June 07, 2010

Stereotypes disappear "organically"?

To address the harm of Native stereotypes, I posted the following on Facebook:

Why do you think white men have broken so many treaties with Indians? It's because they consider Indians to be primitive people of the past--i.e., savages. It's because they believe the stereotypes.

Fight the stereotypes, change the perceptions, and recognize Indians as real people. Then our political, economic, and social systems will start giving Indians more respect.

Correspondent Michael Cooke responded as follows:Anytime a people explicitly abuses or exploits another people, it becomes necessary to dehumanize the people being abused or exploited. Not the other way around.

Your sense of causality is skewed.
Which led to the following debate:

Europeans conquered, then stereotyped?

No, Mike, your sense of history is skewed. As soon as Columbus discovered Indians, he started describing them as ignorant children rather than full-fledged people. That was before he decided to enslave them or his masters decided to conquer them.

In other words, the words (stereotypes) and actions go hand in hand. If anything, the stereotypes come first to justify the subsequent actions. If you're claiming they happen only after the fact, you're dead wrong.Rob, the point is that you're talking about history. Using this history to make a point about today is idiocy, the meme of saving and Christianizing savages has done a lot of damage, but it has no foothold in the modern world. That meme and anything comparable--is extinct.

The stereotypes that exist today are not comparable to what you are talking about, they do not offer license of a scale you speak of. To the extent they do, American Indians have it pretty easy easy compared to African Americans, who stereotyped as criminals, yield entire generations of African American men living in jail.

The problem with attacking stereotypes, is you end up also attacking yourself. As I'm a gay man, there's the stereotype of gay men as being flamboyantly effeminate. I'm not effeminate--but if I attack the portrayal of gay men as effeminate on television--what is the message I'm sending to the many Gay men that ARE effeminate? That they are wrong to be who they are?

And generally the problem with attacking stereotypes, is a huge issue of hypocrisy. If one stereotype is wrong, it's wrong to believe any stereotype, but that's not how the human mind is wired.

Stereotypes are conquered organically, my being openly gay, masculine and associating with non gay people is more effective than any protest--which just manufactures a new stereotype: "too sensitive." It's a tough thing to protest a stereotype because scale is critically important. Protesting in the streets suggests personal injury that simply is not credible. Letter writing, phone calls from political representatives--that's more appropriate a response suggesting: "we don't appreciate that"--which is perfectly reasonable.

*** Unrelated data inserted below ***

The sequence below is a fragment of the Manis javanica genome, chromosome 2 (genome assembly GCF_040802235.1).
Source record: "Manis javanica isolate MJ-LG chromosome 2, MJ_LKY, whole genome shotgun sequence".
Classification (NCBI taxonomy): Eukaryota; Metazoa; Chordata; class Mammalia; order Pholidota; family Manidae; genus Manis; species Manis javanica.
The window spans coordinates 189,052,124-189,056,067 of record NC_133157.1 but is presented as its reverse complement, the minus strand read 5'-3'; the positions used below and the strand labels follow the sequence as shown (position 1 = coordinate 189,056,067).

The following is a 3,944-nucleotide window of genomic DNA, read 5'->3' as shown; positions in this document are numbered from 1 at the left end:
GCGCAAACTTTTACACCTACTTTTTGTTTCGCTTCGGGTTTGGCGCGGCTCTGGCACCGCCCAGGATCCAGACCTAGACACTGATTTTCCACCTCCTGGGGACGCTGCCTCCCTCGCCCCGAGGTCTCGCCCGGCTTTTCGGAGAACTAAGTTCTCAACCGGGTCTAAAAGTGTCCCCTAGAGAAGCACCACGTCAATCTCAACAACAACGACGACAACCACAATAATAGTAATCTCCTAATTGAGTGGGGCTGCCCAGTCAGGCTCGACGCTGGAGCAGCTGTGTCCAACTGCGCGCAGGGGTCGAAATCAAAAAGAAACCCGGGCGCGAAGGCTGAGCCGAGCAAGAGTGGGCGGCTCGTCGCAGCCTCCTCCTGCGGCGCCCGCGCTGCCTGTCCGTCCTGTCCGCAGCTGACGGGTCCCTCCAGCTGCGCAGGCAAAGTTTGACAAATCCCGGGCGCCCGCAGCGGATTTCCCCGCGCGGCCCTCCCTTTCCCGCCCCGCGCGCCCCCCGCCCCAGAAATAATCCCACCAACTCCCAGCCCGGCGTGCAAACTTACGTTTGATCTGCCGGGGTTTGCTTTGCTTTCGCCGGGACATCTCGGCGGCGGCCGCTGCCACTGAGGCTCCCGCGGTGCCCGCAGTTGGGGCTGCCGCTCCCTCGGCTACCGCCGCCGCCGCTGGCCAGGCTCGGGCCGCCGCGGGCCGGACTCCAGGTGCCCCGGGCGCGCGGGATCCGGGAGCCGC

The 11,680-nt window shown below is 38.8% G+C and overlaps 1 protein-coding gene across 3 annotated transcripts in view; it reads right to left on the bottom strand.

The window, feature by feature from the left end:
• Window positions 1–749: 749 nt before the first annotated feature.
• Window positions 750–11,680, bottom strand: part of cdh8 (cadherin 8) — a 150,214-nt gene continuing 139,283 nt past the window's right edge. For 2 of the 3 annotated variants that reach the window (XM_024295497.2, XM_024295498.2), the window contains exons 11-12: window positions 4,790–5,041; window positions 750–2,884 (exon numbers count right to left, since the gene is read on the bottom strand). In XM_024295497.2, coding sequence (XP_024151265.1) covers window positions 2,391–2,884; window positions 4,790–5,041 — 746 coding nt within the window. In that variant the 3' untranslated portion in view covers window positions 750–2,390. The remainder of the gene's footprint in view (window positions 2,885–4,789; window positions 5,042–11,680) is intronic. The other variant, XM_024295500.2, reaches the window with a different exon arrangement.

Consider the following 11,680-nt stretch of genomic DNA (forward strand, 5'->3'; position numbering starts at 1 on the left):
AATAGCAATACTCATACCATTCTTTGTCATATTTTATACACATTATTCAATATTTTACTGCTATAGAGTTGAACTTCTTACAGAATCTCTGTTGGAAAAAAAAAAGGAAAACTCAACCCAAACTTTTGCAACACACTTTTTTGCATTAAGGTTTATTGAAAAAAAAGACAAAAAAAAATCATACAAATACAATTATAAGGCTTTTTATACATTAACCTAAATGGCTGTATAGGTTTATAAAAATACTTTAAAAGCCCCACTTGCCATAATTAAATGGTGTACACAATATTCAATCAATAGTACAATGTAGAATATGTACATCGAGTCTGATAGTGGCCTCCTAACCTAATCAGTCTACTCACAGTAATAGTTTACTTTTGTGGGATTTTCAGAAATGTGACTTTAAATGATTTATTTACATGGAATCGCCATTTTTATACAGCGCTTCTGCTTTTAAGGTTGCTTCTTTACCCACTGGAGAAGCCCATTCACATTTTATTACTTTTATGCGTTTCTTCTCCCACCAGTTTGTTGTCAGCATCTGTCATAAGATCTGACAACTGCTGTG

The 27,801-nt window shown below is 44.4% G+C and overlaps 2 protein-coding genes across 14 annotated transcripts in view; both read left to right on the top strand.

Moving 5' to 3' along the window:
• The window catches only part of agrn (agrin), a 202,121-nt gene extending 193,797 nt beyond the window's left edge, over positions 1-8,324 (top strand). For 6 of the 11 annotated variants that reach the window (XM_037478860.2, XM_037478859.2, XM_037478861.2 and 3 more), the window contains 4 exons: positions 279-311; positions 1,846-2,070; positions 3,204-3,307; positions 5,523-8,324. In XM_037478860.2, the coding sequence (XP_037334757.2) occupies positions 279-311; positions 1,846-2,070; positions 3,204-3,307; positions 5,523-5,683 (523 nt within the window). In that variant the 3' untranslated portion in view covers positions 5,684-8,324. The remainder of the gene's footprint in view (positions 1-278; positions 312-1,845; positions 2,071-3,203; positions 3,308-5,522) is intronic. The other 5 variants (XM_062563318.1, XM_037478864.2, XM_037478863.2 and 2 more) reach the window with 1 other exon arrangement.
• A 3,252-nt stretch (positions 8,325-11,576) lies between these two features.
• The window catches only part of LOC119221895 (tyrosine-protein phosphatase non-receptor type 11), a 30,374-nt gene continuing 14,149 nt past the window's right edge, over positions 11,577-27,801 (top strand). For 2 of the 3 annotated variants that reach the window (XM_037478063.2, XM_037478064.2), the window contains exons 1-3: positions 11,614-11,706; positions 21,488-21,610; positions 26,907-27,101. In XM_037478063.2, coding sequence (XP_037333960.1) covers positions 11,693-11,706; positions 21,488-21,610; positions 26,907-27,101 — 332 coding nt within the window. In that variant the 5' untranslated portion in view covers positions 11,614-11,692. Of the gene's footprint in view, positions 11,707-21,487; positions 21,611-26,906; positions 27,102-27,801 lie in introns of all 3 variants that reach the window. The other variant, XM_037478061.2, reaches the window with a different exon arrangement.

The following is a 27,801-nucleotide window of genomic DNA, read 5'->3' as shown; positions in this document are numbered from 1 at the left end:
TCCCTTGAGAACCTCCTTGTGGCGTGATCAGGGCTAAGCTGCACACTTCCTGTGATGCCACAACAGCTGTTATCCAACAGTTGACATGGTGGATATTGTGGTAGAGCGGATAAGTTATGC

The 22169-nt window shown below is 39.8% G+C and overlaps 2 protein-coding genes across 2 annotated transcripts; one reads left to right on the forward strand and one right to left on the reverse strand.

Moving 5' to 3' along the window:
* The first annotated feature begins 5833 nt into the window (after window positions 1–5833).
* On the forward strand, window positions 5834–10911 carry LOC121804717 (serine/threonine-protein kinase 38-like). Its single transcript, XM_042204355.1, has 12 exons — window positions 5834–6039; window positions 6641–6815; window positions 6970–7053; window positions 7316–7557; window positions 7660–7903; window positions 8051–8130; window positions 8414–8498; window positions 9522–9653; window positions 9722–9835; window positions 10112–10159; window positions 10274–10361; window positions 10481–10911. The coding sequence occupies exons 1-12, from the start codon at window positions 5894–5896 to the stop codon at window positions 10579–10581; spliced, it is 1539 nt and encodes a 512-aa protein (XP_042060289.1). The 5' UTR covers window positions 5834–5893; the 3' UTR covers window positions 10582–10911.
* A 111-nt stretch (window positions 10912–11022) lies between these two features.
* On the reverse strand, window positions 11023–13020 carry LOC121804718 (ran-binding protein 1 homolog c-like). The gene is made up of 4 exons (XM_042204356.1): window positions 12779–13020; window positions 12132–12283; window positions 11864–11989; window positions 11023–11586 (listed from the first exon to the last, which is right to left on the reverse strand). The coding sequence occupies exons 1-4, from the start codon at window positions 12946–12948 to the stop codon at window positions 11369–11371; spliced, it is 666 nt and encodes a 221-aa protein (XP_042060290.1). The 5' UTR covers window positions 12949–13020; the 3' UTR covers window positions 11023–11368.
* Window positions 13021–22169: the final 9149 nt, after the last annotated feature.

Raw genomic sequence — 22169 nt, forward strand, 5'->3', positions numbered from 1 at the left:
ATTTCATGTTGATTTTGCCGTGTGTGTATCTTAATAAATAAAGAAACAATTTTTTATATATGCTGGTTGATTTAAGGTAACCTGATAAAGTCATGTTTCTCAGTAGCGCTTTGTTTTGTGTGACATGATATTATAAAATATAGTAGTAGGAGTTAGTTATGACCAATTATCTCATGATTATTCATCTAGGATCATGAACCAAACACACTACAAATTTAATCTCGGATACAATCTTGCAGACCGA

Savage meme is "extinct"?!

Wrong again, Mike. The media portrays Indians as savages today, several times a week, frequently if not constantly. This is comparable in scope and magnitude to the portrayal of blacks as criminals.

The two stereotypes are similar and, in fact, related. They're both ways of portraying a major group of people as inferior and second-class. A bad person outside the bounds of society is a savage. Inside the bounds of society he's a criminal.

I've explained to you that we can overcome Native stereotypes the same way we overcame Irish, Jewish, and other stereotypes. Or are you claiming that American beliefs haven't shifted one iota since 1800 or 1900?

I've also explained to you that protests are a vital component of change. That no stereotypes have disappeared "organically" without accompanying action. If you disagree, give us an example of a negative stereotype that's vanished without any protests against it. Good luck with your answer...you'll need it.

You misread and misunderstood the sociologist's claims about gay acceptance, so it's no wonder you don't understand how social change works. Good thing you have me to explain it to you.

Letter writing and phone calls are both forms of protest. Once you agree that protests are good and useful, the question is merely what kind of protest is best. Go ahead and concede that protests are good and useful and then we'll discuss the details.Rob, I may not be right sometimes. But my perspective as a Gay person confronted personally with substantial prejudice and discrimination in life, unknown to you as a heterosexual white man, reflects real experience you could learn from if you could suspend your emotional need to be right all the time.

I've lived social change and been a part of it--a good sociologist would listen to me.

Can you name a single street protest over JUST Black stereotypes?

Jewish stereotypes?

Irish stereotypes?

Women stereotypes?

Protests in the streets require bigger problems than stereotype, like prejudice. Whether the prejudice or the stereotype came first--the problem, the prejudice, gets the attention, all the time, every time.

Malcolm X was talking about prejudice, double standards and equal rights--he certain held in contempt the idea Black people should give a flying fuck what White people thought.

Martin Luther King had a dream, not that stereotypes would cease to exist, but that legally and morally the law represented all men being created equal.